Economic growth is expected to be around 5% in 2014, which is very similar to the estimated 4.8% in 2013. The subsidy cuts and tariff increases will erode the spending power of consumers. However, the recovery of exports, on the back of a strengthening global economy, should be able to offset this weakness. Being a very open economy, a setback of the global recovery would negatively affect Malaysia’s economic growth. In the medium term, the level of household debt poses a risk. Rapid growth of private sector credit in the past years has pushed household debt up from around 70% of GDP in 2006 to almost 85% of GDP in 2013. This has supported economic growth at times when the global environment adversely affected export growth. However, while this level does not create acute stress, total household debt is now rather high for a country with Malaysia’s level of development. Bank Negara Malaysia (BNM, the central bank) has maintained low interest rates in the past years as inflation was benign. Subsidy cuts and later the introduction of the GST are expected to (temporarily) increase inflation. Combined with the worry about household debt and the changing global interest environment, the BNM is expected to increase its policy rate in the coming year. As more than 80% of mortgages have a variable interest rate (according to the Bank of International Settlements), rising interest rates could affect many.
Malaysia is a medium-income country in Southeast Asia. It has a diversified and competitive economy with a major industrial sector (mainly electronics), substantial natural resource wealth (oil and gas) and a growing agricultural sector (largely palm oil and rubber). Malaysia positions itself as an Islamic Finance centre and has a rather substantial financial sector. It is one of the most open countries in Asia with the export value of goods and services mounting to 86% of GDP in 2013. Singapore and China are its largest export partners, closely followed by Japan and the US. A share of the electronic parts exported to Singapore and China are inputs for final consumer goods shipped to the US and Europe.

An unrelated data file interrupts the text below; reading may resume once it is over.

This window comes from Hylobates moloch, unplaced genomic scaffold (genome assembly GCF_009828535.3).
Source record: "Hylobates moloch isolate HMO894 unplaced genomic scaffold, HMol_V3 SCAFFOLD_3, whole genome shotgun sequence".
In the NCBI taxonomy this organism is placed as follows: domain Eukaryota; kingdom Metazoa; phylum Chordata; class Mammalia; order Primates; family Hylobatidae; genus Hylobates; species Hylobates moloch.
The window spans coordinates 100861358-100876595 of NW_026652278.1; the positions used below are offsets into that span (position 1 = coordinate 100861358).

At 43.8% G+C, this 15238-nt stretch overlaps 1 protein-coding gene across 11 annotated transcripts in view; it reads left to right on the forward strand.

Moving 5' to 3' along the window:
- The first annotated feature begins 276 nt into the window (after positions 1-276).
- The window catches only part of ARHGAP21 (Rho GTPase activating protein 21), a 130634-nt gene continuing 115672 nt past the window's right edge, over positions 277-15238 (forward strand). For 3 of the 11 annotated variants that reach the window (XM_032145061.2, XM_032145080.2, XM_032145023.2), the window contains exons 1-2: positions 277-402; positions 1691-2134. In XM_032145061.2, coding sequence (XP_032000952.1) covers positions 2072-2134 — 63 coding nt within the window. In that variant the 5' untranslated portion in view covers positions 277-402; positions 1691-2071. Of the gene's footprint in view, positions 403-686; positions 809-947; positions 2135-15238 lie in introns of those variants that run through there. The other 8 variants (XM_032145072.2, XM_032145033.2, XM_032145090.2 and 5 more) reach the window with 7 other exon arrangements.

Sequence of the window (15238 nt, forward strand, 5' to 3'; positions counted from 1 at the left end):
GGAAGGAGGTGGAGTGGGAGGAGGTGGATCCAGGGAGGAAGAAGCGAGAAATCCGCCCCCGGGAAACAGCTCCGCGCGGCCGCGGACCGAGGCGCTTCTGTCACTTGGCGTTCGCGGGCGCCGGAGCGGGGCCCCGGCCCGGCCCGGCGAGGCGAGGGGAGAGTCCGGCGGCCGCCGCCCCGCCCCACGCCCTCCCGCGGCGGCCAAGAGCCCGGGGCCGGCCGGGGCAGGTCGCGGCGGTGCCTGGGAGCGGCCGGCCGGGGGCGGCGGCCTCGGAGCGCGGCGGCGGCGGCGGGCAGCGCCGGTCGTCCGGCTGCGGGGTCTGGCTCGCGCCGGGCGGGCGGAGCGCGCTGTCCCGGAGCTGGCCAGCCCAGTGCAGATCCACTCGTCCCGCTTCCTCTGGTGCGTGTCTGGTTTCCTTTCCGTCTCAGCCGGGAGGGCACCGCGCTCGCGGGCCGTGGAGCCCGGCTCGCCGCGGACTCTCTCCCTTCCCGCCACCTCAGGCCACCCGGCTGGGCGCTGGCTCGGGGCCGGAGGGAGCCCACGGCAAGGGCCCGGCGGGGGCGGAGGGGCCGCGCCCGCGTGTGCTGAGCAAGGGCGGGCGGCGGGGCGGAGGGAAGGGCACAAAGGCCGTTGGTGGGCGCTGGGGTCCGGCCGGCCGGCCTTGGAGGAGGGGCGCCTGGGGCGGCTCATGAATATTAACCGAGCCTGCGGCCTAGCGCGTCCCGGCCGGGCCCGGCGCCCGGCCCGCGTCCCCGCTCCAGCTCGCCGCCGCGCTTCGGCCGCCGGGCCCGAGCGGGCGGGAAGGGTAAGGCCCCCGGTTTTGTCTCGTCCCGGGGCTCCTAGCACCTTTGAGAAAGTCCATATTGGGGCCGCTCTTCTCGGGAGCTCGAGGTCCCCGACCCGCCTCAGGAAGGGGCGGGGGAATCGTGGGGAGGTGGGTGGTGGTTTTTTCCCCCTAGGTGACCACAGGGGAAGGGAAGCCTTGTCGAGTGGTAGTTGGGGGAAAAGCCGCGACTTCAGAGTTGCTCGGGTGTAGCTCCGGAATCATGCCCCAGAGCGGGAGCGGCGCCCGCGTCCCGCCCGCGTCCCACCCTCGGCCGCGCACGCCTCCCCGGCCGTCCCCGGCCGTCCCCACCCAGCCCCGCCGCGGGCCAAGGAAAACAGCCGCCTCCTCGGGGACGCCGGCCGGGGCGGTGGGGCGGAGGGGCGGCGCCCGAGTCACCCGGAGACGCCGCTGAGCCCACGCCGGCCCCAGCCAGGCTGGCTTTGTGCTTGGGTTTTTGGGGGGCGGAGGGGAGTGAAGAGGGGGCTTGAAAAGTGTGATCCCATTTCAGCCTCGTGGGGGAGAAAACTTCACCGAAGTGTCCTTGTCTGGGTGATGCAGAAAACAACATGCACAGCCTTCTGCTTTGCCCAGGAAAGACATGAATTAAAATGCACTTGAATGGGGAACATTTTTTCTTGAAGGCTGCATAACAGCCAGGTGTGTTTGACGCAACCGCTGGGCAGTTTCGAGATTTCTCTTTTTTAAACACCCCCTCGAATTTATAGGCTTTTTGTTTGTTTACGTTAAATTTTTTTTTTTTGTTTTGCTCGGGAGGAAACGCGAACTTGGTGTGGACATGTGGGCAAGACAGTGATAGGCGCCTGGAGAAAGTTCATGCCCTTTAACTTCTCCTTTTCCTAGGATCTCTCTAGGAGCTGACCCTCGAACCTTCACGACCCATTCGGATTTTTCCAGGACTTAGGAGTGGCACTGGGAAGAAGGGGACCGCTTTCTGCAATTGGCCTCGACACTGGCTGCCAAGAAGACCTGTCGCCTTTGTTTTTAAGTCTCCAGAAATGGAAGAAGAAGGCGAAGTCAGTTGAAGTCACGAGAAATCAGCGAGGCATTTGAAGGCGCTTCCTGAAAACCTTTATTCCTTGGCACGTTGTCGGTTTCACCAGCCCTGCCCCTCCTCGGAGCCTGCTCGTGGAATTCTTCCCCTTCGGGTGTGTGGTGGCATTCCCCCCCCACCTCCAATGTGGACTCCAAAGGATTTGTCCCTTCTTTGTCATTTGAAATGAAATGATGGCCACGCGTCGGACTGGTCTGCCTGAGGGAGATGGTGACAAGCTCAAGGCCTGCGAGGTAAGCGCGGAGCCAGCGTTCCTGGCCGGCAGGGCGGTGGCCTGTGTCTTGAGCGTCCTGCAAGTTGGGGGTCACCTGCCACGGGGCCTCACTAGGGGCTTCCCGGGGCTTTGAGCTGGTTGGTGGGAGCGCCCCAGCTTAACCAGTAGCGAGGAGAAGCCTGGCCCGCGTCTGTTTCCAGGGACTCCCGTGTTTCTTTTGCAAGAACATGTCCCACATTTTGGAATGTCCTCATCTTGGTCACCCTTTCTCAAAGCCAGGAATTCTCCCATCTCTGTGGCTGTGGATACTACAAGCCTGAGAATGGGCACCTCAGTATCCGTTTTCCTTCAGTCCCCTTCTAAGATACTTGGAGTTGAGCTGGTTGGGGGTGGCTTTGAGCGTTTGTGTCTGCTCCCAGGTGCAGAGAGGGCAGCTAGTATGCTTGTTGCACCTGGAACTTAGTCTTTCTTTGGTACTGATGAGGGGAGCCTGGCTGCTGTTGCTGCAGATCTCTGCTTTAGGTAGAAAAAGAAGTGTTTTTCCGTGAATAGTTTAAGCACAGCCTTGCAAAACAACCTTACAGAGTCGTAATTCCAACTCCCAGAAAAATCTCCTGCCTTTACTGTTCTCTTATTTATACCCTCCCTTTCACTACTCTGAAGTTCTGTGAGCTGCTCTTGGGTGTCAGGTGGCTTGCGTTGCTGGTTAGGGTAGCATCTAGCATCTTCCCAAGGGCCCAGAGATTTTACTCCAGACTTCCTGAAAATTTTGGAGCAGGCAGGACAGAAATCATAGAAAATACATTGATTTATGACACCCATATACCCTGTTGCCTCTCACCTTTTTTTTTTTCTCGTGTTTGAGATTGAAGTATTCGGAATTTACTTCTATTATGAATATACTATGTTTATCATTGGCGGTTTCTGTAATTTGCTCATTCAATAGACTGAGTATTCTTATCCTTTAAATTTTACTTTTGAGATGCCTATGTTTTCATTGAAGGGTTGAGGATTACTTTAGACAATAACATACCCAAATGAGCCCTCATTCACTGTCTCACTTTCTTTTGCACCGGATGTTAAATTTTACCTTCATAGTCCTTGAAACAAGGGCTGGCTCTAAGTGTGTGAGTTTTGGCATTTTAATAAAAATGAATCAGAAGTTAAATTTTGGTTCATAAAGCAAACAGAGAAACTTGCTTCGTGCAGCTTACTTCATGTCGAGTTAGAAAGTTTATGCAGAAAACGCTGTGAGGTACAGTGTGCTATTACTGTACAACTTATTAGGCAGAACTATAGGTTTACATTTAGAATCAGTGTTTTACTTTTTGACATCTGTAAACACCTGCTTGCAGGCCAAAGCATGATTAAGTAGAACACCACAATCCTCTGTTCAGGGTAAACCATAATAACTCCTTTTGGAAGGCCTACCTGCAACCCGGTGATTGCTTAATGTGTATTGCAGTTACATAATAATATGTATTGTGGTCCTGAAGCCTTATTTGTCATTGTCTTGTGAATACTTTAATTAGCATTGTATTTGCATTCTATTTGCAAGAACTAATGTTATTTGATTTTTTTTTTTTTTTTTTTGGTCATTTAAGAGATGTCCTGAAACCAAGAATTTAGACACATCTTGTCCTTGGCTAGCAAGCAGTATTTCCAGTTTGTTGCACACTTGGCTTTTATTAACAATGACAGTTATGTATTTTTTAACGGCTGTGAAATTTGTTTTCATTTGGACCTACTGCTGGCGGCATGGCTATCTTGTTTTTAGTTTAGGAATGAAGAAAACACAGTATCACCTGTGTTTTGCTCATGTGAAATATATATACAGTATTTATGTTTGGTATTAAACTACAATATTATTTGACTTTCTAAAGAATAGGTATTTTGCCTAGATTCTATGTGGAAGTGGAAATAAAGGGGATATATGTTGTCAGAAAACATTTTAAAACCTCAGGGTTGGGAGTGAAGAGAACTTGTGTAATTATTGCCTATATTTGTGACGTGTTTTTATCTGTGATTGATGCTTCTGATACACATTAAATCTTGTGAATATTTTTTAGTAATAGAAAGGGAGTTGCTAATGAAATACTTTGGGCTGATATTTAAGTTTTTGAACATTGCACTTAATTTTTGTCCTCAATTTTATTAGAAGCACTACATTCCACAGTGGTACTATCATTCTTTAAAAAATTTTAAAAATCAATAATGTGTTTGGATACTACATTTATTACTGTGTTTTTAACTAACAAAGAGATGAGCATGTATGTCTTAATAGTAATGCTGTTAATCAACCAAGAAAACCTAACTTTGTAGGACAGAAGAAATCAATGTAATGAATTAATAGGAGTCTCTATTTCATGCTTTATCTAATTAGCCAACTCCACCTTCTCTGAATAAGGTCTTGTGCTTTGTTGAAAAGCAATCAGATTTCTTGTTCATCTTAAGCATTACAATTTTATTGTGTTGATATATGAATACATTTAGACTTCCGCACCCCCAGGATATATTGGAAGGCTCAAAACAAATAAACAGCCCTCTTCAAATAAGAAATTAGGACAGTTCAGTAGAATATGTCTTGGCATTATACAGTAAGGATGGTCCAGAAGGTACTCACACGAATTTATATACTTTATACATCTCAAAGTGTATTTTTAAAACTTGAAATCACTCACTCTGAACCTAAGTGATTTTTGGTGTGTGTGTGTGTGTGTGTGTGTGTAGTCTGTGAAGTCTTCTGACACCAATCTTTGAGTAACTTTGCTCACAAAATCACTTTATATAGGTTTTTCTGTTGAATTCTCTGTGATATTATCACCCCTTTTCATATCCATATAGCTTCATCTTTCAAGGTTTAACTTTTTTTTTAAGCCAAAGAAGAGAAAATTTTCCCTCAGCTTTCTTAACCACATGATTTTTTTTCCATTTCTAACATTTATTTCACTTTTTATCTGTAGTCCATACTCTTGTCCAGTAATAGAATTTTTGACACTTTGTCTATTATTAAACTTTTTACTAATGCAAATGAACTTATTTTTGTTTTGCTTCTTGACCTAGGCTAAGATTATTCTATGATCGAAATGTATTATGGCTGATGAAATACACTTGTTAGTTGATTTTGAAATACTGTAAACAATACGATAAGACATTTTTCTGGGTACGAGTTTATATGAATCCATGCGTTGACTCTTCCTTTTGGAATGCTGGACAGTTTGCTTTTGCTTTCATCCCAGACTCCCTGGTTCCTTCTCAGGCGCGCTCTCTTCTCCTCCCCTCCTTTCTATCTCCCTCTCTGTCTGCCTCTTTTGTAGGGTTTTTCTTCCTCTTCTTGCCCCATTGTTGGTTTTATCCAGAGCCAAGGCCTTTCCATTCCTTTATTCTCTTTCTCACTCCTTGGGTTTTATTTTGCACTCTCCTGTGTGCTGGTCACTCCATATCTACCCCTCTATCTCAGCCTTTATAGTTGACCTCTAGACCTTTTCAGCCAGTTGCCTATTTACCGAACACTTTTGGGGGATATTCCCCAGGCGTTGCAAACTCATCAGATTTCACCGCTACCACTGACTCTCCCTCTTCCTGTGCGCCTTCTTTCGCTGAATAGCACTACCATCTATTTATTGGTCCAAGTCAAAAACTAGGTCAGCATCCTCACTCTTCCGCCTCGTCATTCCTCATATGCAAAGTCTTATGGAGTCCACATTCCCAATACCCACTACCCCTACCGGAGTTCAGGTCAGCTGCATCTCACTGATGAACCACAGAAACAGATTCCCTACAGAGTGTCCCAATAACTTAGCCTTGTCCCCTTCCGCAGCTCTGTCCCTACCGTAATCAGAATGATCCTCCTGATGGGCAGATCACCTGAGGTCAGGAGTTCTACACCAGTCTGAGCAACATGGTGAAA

Malaysia is a country with a large Muslim population as well as several substantial religious minorities (Buddhist, Christian and Hindu). The ethnic diversity of Malaysia is also large with 50% ethnic Malay and 11% other non-Malay indigenous people (together called bumiputra), 24% Chinese, 7% Indian and 8% other ethnic backgrounds. The generally Muslim Malay make up the largest population group, but the ethnic Chinese and Indians dominate the economy.
Since independence from the UK in 1957, Malaysia’s politics have been dominated by Barisan Nasional (BN) coalition and its predecessor. The Malay-supported United Malays National Organization (UMNO) is the main party in the multi-ethnic coalition. Two other important parties in the coalition are the Chinese-oriented Malaysia Chinese Association (MCA) and the Indian-supported Malaysian Indian Congress (MIC). The elections in 2008 were the first were the BN coalition lost its two thirds majority in parliament due to the strengthening of the opposition Pakatan Rakyat (PR) alliance.